Washington’s fourth line brings the energy and is one of the most respected in the game – whether it’s Matt Bradley, David Steckel and Boyd Gordon or if Jason Chimera is thrown into the mix. The top line of Ovechkin-Backstrom-Knuble returns, with Boudreau having the ability to exchange second-liner Semin for Knuble when an offensive jolt is needed. The Caps don’t have a lock-down defensive line and they don’t have a true second-line center. Brendan Morrison and Eric Belanger really are third-line pivots who are UFAs, and Tomas Fleischmann, a huge playoff disappointment, spent some time centering the second line, but is definitely not a pivot. Brooks Laich has played a decent amount of center over the years, but he seems to have settled into a role as a winger who can float between the second and third line and sees time on both special teams units.

Supposing that Gordon, a RFA, returns and the fourth line stays basically intact (perhaps with shot-blocking fiend Quintin Laing suiting up more often to help a less-than-spectacular penalty-killing unit), with the first line unchanged, right now the forward combinations look like this:


Of the Caps’ UFA forwards (Belanger, Morrison, Scott Walker), the most likely to be re-signed is Belanger, who would give Washington a strong two-way third line with some speed and skill. Or Washington could give the opportunity to one of the players who helped its AHL affiliate notch a record-breaking season, several of whom contributed to the Caps’ own record-breaking campaign. Players like Keith Aucoin, the AHL MVP, and Mathieu Perreault have shown they can contribute at the NHL level and are deserving of a look.

Other potential scenarios include returning Laich to center and using him on the third line to create a very dangerous two-way trio while moving Fleischmann back to wing and making a play for a UFA center such as Tomas Plekanec, Patrick Marleau or Matthew Lombardi. And, based on Fleischmann’s postseason after a very solid regular season, there always is the possibility of moving him for the veteran defenseman that seems to be missing from the equation. It seems as though it might be a good idea for Washington also to take a serious look at bringing in a veteran forward with a Stanley Cup on his resume to help in the locker room and on the ice come crunch time. Ray Whitney, Thomas Holmstrom and Mike Modano, who supposedly hasn’t made a final decision about his future, all fit that description.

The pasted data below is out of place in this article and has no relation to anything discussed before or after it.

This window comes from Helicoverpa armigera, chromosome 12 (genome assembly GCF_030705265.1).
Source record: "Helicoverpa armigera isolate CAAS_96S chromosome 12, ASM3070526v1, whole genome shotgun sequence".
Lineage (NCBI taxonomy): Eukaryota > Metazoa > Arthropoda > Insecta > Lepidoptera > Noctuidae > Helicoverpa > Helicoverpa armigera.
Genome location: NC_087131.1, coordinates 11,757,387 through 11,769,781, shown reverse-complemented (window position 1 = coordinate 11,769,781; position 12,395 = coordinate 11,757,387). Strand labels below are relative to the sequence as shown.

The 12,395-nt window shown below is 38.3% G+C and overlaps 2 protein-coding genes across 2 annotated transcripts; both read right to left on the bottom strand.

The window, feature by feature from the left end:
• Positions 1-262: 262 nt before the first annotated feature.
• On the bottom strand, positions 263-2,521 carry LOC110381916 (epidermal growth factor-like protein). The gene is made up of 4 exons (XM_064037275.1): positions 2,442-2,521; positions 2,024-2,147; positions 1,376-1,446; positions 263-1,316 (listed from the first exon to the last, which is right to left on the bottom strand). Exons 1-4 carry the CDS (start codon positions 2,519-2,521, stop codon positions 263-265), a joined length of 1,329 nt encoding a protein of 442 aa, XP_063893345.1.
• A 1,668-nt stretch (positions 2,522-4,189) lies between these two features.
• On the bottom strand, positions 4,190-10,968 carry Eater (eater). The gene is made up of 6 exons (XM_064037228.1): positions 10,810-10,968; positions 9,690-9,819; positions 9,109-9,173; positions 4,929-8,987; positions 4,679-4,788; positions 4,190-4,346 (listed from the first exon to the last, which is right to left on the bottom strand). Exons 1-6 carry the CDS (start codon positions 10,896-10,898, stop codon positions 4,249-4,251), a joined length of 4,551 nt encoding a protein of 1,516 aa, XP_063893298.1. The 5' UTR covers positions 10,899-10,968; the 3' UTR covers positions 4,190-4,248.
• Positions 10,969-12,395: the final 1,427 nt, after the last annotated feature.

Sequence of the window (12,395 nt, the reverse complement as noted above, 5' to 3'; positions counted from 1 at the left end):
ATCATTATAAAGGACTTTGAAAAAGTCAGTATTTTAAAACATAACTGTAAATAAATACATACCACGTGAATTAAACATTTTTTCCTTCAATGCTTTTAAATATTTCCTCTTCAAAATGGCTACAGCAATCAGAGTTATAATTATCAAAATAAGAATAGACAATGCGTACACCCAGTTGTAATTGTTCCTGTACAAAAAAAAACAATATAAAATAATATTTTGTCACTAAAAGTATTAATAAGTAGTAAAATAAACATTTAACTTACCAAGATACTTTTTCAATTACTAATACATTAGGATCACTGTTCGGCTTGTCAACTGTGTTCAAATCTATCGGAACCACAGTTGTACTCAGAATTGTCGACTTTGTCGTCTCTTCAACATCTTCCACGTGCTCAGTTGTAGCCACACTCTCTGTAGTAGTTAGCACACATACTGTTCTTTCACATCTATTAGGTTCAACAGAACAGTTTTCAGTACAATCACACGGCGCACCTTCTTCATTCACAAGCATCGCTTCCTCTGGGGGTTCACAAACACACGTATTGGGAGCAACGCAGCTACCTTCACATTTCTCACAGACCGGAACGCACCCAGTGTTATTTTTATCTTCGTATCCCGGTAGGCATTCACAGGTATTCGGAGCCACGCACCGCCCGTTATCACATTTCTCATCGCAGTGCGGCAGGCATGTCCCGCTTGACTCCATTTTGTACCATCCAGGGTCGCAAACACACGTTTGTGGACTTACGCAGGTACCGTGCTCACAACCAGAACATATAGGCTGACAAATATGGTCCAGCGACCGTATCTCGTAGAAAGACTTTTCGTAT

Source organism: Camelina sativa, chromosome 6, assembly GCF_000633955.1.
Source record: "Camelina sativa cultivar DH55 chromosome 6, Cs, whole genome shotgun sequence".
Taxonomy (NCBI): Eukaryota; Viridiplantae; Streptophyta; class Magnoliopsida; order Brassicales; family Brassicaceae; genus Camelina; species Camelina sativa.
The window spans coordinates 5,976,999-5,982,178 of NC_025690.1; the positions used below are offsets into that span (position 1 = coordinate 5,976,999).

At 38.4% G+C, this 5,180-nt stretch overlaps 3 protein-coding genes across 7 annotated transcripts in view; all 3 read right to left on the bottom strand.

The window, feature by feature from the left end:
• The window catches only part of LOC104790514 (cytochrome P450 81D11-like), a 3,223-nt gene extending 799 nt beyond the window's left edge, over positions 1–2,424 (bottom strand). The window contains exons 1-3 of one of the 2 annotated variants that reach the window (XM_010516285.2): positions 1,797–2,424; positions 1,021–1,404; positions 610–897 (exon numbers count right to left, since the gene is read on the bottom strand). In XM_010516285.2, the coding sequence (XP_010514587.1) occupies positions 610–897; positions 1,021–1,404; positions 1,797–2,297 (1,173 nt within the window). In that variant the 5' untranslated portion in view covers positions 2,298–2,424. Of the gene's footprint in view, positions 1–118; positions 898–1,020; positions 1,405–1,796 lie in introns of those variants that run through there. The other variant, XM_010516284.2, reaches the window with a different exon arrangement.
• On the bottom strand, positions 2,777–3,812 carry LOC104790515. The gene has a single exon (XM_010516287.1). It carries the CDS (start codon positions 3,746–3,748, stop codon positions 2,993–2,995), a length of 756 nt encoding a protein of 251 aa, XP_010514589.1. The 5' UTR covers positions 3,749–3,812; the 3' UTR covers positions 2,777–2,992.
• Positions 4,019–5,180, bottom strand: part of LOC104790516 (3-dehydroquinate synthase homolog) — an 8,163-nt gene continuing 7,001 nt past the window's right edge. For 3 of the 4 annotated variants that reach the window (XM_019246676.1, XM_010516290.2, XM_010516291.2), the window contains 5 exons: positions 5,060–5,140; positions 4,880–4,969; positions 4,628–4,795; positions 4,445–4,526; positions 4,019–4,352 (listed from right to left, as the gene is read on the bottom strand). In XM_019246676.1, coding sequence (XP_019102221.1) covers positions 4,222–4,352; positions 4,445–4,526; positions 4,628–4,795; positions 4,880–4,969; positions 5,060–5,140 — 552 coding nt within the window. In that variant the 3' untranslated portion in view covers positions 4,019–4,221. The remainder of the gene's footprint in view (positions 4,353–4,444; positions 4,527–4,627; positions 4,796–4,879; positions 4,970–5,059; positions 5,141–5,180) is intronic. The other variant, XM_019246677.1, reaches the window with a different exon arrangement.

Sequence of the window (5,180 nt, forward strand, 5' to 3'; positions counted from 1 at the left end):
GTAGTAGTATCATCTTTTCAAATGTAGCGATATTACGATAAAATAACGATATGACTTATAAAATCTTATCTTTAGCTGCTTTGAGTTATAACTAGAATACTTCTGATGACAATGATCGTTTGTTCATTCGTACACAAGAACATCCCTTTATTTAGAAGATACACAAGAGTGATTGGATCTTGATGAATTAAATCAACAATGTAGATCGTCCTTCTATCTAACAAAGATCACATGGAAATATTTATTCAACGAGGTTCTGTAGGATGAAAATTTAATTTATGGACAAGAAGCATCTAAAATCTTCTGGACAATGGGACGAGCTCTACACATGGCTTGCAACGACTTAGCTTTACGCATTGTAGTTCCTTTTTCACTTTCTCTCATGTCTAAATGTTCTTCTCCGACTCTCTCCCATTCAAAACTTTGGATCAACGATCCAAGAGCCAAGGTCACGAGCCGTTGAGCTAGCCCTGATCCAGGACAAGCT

On the defensive end, it seems unlikely that UFA’s Joe Corvo and Milan Jurcina will return. Veteran defenseman Shaone Morrisonn had his best season statistically, but with Alzner and Carlson expected to arrive for full-time duty, Jeff Schultz coming off a breakthrough year, Mike Green being named a Norris finalist again and Tom Poti expected to recover fully from an eye injury after an outstanding playoff, if the Caps are going to make a splash and bring in a name vet on the blueline, it looks like Morrisonn would be the odd man out. Expect rumors to swirl about players such as Anton Volchenkov, Dennis Seidenberg and Paul Martin coming to D.C. to sure up the young defensive corps. John Erskine and Tyler Sloane return to provide depth. As of today the pairings look like this:


In goal, despite an outstanding regular season, Jose Theodore will move on and Semyon Varlamov most likely will be named the starter heading into training camp. Varlamov figures to be backed up by AHL-standout and NHL-contributor Michael Neuvirth, who has shown flashes of brilliance with the big club. There is an outside possibility that a veteran backup could be brought in with Neuvirth staying in Hershey, but the more likely scenario is a split in playing time between Neuvirth and Varlamov that is slightly in favor of the young Russian until late in the season when one will take over on a more regular basis.